A simple dessert and an unexpected meal

One of the things I’m enjoying about my retirement, where cooking is concerned, is the freedom to find things–seasonal and fresh–at the grocery store or the market and then come home and think of yummy things to do with them.  Apples are at their peak right now, and yesterday at the grocery store I found some really tasty, small Granny Smith apples.  Now I love Granny Smiths for baking, but usually all I see are the gigantic ones.  These little ones are crisp and juicy and nicely tart.  I got a bag of them without knowing what I was going to do with them.  Then last night, when I pulled out my favorite Dorie Greenspan cookbook, Around My French Table, to refresh my memory about her wonderful beet salad (see Friday’s post) my eyes, as luck would have it, happened to land on a stunning photo of an apple tart.  I read the recipe and it looked so simple, and so pure, and yet so full of apple-y goodness, that I could not resist using it for my little apples.

So today I made this:

Marie-Helene's Apple Cake...ready to eat

Dorie Greenspan’s recipe has been included on Epicurious, so here’s the link to it.  I followed the recipe exactly, except that I didn’t have a 8-inch springform, so I used a 9-inch and baked it a little less time.  It may be a little flatter than hers, but it still tastes divine.  It was really one of the simplest baked desserts I’ve come across.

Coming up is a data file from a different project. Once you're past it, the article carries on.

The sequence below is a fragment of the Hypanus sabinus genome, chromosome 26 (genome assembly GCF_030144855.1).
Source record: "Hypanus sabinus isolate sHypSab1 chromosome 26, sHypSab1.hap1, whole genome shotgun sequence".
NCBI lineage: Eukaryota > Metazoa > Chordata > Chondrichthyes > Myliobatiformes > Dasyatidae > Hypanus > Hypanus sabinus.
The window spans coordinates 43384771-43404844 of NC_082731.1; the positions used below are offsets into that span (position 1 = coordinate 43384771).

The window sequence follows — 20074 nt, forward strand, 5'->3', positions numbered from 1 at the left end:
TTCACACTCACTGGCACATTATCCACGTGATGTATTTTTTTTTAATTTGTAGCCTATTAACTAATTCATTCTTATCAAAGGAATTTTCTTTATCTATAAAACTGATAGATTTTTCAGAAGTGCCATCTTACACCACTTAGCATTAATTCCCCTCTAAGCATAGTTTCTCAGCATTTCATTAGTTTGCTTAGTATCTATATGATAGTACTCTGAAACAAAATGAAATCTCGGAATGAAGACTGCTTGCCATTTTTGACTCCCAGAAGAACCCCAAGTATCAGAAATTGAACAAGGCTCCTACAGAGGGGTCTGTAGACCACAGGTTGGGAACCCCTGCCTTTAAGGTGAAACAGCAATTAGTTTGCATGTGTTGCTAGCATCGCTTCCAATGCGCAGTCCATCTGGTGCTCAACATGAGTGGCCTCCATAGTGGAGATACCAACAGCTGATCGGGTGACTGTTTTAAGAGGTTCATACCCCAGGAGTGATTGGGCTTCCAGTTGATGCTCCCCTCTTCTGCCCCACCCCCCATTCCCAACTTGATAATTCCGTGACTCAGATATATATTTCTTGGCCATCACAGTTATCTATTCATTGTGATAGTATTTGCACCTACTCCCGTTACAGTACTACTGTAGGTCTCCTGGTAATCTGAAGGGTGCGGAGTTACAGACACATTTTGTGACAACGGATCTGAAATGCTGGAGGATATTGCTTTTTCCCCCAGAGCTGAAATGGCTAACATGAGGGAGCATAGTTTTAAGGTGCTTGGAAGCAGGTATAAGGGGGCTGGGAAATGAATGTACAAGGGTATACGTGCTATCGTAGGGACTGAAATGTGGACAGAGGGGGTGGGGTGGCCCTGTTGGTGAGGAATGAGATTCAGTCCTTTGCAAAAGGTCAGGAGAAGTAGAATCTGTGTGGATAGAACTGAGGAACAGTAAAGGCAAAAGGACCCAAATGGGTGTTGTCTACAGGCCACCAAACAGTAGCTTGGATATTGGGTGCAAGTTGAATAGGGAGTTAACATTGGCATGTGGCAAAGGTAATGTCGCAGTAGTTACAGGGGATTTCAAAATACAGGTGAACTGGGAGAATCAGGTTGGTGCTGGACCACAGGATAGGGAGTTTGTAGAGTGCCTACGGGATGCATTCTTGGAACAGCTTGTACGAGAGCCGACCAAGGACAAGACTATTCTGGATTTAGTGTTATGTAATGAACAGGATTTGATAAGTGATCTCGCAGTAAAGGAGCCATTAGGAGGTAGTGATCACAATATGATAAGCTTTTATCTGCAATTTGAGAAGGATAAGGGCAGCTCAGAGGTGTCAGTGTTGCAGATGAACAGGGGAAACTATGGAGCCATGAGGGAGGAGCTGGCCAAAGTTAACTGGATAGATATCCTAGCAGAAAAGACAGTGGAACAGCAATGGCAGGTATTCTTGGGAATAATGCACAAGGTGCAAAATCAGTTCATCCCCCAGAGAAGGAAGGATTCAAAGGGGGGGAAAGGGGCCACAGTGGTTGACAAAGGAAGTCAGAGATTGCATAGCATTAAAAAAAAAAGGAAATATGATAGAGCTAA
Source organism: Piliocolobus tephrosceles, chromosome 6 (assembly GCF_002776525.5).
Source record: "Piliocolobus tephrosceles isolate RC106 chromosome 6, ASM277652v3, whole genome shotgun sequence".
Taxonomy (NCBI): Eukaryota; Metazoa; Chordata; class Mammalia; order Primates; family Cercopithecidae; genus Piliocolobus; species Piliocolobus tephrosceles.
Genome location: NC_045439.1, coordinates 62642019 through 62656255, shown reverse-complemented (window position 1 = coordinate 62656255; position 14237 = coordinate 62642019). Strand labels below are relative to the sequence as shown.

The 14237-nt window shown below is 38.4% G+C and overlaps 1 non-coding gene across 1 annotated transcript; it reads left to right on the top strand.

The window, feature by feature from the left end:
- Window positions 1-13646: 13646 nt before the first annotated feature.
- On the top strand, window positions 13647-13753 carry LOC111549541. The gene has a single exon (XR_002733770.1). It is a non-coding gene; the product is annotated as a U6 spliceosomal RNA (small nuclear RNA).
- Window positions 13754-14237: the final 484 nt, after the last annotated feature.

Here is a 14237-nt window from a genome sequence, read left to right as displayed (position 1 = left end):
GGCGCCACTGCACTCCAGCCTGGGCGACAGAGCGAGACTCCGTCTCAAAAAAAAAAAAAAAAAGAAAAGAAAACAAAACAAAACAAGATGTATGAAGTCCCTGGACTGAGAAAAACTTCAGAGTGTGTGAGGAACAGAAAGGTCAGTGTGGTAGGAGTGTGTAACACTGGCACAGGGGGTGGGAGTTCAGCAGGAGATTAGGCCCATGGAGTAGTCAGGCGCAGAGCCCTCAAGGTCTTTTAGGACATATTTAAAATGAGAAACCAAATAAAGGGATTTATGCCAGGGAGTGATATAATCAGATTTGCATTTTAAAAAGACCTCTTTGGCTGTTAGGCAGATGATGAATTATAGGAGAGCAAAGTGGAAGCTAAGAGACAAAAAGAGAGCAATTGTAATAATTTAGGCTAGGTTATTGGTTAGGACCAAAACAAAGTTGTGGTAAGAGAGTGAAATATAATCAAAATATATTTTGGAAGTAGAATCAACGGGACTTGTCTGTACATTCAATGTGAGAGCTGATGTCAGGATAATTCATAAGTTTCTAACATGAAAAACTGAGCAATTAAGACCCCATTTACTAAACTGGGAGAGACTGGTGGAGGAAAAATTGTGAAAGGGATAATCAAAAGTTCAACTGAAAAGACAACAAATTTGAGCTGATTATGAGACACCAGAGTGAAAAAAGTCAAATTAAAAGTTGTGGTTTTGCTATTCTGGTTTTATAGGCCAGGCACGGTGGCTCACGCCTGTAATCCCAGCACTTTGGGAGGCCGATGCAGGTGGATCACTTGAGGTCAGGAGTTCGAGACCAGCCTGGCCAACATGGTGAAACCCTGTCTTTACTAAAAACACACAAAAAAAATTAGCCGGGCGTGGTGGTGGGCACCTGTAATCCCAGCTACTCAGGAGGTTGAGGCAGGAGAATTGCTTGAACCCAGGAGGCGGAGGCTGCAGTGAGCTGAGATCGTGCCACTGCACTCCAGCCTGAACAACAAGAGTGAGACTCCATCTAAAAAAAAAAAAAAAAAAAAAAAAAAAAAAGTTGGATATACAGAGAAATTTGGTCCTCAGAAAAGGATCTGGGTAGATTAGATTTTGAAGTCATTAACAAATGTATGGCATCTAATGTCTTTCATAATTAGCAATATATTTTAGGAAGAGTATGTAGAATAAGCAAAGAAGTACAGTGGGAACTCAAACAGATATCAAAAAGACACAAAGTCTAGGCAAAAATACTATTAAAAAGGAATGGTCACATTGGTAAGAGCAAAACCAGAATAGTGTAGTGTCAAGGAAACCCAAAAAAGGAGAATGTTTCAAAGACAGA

At the farmer’s market this morning at the Quarry, I found some beautiful fresh beets that I bought to make the beet salad.  When I got home, I noticed that the greens on these beets were beautiful and fresh and throwing them away seemed like some kind of sin against nature.

I had never eaten beet greens before, but I thought they looked like Swiss chard, so I decided to go ahead and cook them.  I took the tough parts of the stems off and cut the greens into pieces.  Then, working on the theory that everything is improved by the addition of bacon, I diced two pieces of bacon, fried it in a saucepan, then added some sliced onion and chopped garlic.  After those were cooked, I added about 1/2 cup of chicken broth, brought it to a boil, and added the beet greens.  I wasn’t sure if they would be more like spinach (cooked in a minute or so) or like collard greens (better cooked for longer) so I just kept tasting them.  To my surprise they cooked up really fast, like spinach, and they were super-tender and to my mind tasted even better than spinach, which I love dearly.  I had some leftover cooked white rice from the Kung Pao Chicken yesterday, so I dumped it in when the greens were done.  And that was lunch–one of the better lunches I’ve had in a long time.

Beet Greens with Bacon and Rice

I wasn’t going to even mention this meal here, because it wasn’t exactly photogenic and it didn’t include any fancy cooking techniques, but it was so good I just had to include it.  So please, if you get your hands on any pretty, fresh beet greens–don’t throw those babies away.

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